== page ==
The exhaustion of doing, doing, doing without acknowledgment.

Reading my friend Alis Anagnostakis‘ blog post about our “doing” obsession stirred feelings of guilt and recognition within me. I was captivated by her clinical depiction of a condition I’ve been experiencing – Productivity dysmorphia, a term originally phrased by Anna Codrea-Rado. She defines it as a dependency on constant action, an inability to acknowledge personal success.

I understand this all too well. I spend my entire day working hard, but on what? I am clueless. The “idea fairy”, a concept from Elizabeth Gilbert’s “Big Magic”, frequently visits me with great ideas. These ideas fuel my numerous ongoing projects and inspire me. However, despite being constantly active, it feels as though I’m not accomplishing anything. There’s this lingering thought, “I should be doing more”.

Even AI tells me I can’t keep going at this pace!

It’s exhausting!  Time Magazine’s Emily Ballesteros, author of The Cure for Burnout asks “Why are we all exhausted?”  With 47 million Americans voluntarily quitting their jobs, she says it’s so widespread we are in the era of the “Great Exhaustion”.  She suggests three culprits: an unsustainable lifestyle, exposure to stress outside of our control, and financial insecurity. Well, we can’t control that which is out of our control so let’s look at what we can control. I believe that the “unsustainable lifestyle” factor that drives our fatigue is just a symptom of “Productivity Dysmorphia”.

Truth be told, I’m just an average “user” like many of you out there, expecting modern technology to help. Got a problem? There’s an app for that.

A respected friend suggested I try the Motion app, an AI-powered task and project management tool, that fills my calendar with endless tasks, leaving me with hardly any free time.

It’s a relentless cycle – as I complete tasks, they simply vanish without a trace. No celebratory fanfare, no sense of achievement, just a relentless push toward the next task. If I fail to complete a task, it also vanishes, leaving me feeling unproductive and overwhelmed. Regardless of my actions, the app remains insatiable, creating a framework wherein I feel perpetually inadequate at day’s end. To top it off, it bluntly informs me that I can’t tackle everything and will need to make sacrifices.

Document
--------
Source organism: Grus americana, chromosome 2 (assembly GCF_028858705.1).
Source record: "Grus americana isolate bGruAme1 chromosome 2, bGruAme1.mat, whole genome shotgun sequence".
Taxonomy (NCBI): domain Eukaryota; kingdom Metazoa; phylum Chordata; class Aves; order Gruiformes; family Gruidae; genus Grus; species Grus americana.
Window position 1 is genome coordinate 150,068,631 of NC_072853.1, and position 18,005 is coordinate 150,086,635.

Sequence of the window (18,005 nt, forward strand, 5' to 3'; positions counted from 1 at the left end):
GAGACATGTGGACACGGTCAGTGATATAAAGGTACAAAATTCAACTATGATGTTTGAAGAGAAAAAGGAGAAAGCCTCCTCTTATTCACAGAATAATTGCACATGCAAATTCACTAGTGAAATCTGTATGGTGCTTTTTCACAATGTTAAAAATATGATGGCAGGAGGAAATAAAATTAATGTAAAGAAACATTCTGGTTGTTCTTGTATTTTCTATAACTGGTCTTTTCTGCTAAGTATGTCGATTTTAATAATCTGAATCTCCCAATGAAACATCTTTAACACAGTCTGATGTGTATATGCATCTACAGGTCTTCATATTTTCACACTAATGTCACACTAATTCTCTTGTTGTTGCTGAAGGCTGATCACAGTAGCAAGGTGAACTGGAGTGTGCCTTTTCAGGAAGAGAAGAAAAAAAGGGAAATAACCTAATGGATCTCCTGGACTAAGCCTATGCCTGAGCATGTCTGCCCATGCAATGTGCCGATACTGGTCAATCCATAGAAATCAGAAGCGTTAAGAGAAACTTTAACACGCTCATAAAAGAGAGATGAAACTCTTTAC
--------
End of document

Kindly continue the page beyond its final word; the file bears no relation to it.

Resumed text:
After Mental Masterpiece Training and
Several rREST sessions, I took back control!

The obvious solution would be for me to just abandon Motion, right?

After weeks of struggle, my inner critics becoming weapons, threatening my serenity, I decided to double down and face it head-on.

I had to get some rREST on it so I could rest. The truth is, I wasn’t being fully honest with myself or the AI – I was neglecting my own needs for relaxation, play, and creativity. I had this self-deprecating habit of viewing these essential human needs as trivial or unworthy of being put into Motion.

I had a revelation – I can’t pour from an empty vessel. Managing my energy effectively takes precedence over managing time or projects in my life.

I tell Motion what truly matters to me. Now I add me-time, women’s retreats, artist dates, reading magazines while I drink my tea, mermaid swims, and writing luxuriously in my beautifully adorned journal. No longer will I feel guilty about sneaking a peek at a friend’s blog or social media post; because, now, Motion tells me to do it!

Let your energy and creativity flow!

Dr. Cindy Sholes